After Annamayya and Sri Ramadasu, director K Raghavendra Rao once again comes up with a winner in Pandurangadu.
His midas touch is clearly visible in the last 45 minutes of the film. The magical combination of MM Keeravani and Raghavendra Rao works again. Indeed, Keeravani steals the show once again with extremely soulful devotional numbers and extraordinary re-recording.
Comparing to NTR’s classic Panduranga Mahatyam, Balayya’s Pandurangadu is not an exact remake of teh original. Basic storyline is similar to the old classic, but the script here is completely different.
Pundareeka Ranganathudu aka Rangadu (Balakrishna) has all the vices. He is womanizer and mistreats his parents. His parents (K Vishwanath and Shivaparvathi) are pained by his deeds and they force him to get married.
Rangadu is attracted to local prostitute Amrutha (Tabu) and they become very close to each other. On other hand, there is Lakshmi (Sneha) who is devotee of Lord Krishna. She dreams that Lord Krishna ordered her to get married to Rangadu.
Lakshmi comes to his house and pleads with him to marry her. Initially he refuses but finally accepts her as his wife. Even after marriage he doesn’t change his vices. The rest of the film is how Lord Krishna makes Pandurangadu realize his faults and makes him better person.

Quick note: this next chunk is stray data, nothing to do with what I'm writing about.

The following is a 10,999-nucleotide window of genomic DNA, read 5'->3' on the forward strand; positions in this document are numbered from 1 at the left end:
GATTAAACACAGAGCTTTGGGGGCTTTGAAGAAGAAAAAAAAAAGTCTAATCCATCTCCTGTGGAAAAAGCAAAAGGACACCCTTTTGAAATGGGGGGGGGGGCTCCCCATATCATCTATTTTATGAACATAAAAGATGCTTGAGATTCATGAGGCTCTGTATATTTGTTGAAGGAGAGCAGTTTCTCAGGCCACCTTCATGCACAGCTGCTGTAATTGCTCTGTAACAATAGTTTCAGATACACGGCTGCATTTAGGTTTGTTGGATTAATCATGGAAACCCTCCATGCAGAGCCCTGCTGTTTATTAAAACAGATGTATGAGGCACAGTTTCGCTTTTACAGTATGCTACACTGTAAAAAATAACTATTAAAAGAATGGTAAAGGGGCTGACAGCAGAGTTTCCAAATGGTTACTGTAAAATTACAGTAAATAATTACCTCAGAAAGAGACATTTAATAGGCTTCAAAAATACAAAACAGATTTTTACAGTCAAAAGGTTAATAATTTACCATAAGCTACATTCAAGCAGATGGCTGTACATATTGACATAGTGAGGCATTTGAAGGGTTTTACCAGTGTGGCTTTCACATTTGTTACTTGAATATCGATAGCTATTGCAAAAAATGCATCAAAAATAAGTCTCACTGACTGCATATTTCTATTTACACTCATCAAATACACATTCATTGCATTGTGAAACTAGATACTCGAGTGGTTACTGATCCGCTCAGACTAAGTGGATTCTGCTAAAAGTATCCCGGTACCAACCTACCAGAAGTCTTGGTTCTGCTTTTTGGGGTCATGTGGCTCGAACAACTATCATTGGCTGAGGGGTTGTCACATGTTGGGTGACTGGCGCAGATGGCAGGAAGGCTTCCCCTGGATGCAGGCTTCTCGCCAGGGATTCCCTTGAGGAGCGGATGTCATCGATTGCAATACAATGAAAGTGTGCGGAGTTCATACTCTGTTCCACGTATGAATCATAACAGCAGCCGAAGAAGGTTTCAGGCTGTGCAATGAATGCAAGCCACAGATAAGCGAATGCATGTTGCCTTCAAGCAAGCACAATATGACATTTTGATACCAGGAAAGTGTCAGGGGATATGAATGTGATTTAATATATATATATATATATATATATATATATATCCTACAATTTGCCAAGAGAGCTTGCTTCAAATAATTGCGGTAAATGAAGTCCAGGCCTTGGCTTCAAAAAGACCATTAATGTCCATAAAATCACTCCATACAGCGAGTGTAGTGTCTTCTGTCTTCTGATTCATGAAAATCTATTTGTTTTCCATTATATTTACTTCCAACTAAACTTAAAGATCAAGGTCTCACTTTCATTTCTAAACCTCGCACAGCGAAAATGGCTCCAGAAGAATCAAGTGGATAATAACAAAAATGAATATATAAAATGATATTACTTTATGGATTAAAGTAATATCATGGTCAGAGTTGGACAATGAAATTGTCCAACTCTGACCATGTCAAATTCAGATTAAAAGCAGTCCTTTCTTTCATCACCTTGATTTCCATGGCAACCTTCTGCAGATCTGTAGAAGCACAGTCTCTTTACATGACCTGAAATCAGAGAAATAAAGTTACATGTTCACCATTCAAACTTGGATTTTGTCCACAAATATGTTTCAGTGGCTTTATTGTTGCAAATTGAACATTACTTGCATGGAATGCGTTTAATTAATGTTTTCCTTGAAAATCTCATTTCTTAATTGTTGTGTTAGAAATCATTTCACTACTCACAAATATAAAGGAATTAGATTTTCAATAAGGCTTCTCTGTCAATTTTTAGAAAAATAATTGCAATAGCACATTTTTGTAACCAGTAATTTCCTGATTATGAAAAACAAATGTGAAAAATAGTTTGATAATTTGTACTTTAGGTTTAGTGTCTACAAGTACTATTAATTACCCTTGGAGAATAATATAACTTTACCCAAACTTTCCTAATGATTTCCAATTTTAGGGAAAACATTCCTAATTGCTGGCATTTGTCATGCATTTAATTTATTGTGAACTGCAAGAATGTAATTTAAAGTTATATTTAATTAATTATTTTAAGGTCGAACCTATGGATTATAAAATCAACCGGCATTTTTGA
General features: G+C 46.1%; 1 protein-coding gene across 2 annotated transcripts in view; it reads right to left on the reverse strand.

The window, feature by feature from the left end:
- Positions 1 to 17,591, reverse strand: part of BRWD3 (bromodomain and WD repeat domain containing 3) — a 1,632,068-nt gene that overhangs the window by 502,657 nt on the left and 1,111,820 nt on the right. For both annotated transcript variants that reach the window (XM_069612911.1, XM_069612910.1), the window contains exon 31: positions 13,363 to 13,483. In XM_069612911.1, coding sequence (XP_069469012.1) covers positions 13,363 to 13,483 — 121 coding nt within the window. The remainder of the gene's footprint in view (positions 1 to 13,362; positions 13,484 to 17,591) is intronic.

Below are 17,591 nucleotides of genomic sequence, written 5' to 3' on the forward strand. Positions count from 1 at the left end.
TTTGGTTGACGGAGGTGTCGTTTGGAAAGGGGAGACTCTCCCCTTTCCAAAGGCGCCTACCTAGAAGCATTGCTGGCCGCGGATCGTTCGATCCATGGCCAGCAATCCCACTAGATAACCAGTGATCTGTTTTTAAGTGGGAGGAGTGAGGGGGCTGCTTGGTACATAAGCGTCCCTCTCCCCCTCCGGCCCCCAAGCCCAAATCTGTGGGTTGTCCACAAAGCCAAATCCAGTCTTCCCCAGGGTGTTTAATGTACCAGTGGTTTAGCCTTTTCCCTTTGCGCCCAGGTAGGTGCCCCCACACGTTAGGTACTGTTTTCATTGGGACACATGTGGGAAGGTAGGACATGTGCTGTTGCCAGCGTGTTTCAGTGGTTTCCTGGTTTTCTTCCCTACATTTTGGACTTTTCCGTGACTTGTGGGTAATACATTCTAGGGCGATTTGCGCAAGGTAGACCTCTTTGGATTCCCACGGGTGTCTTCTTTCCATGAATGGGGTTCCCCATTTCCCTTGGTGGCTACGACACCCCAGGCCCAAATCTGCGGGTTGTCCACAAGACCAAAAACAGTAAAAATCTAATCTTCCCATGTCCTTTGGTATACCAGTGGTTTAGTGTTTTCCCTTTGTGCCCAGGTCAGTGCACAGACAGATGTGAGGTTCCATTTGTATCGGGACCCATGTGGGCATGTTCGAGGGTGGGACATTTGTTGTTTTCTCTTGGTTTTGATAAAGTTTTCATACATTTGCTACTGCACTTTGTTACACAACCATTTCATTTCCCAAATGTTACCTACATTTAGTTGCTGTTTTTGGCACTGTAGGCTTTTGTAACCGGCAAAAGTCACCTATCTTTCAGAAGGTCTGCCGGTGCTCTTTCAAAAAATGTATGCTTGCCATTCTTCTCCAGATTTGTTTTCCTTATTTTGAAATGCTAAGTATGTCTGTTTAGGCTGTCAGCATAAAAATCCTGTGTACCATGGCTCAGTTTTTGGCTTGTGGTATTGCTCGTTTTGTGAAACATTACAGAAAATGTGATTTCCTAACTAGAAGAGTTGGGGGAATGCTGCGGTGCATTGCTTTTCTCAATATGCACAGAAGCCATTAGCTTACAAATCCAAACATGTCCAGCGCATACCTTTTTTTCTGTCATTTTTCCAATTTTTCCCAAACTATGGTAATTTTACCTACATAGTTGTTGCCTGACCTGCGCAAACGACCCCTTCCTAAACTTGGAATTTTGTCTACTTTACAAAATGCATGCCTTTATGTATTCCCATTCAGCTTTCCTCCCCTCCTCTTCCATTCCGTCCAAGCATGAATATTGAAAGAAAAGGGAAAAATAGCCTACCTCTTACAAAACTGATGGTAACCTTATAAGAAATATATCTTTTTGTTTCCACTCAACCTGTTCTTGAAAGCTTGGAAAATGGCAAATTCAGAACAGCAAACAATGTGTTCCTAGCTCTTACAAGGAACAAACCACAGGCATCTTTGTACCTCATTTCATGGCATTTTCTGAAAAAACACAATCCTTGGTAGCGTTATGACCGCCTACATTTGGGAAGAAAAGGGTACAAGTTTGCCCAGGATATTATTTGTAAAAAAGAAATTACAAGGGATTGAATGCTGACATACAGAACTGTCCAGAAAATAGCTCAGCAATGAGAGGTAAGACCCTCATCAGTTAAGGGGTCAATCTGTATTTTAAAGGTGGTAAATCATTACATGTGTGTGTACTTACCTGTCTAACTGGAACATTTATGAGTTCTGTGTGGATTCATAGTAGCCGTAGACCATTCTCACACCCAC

The first half is a little bit slow but the film gains momentum post interval and then there is no dull moment. Balakrishna shines in the role of Lord Krishna. Of the two roles he scores in Krishna's role although his performance as Bhakta towards the climax is good.
Sneha has now perfected the art of a suffering of a wife in films. She is excellent. Tabu looks hot. She shows off her assets more than required in a very important role of a prostitute. You get to see plenty of cleavage in the movie. Mohan Babu in a small role is good. K Vishwanath and others have done justice to the role.
Keeravani’s music is a major asset and Malayalam singer Madhu Balakrishna’s rendition has brought freshness.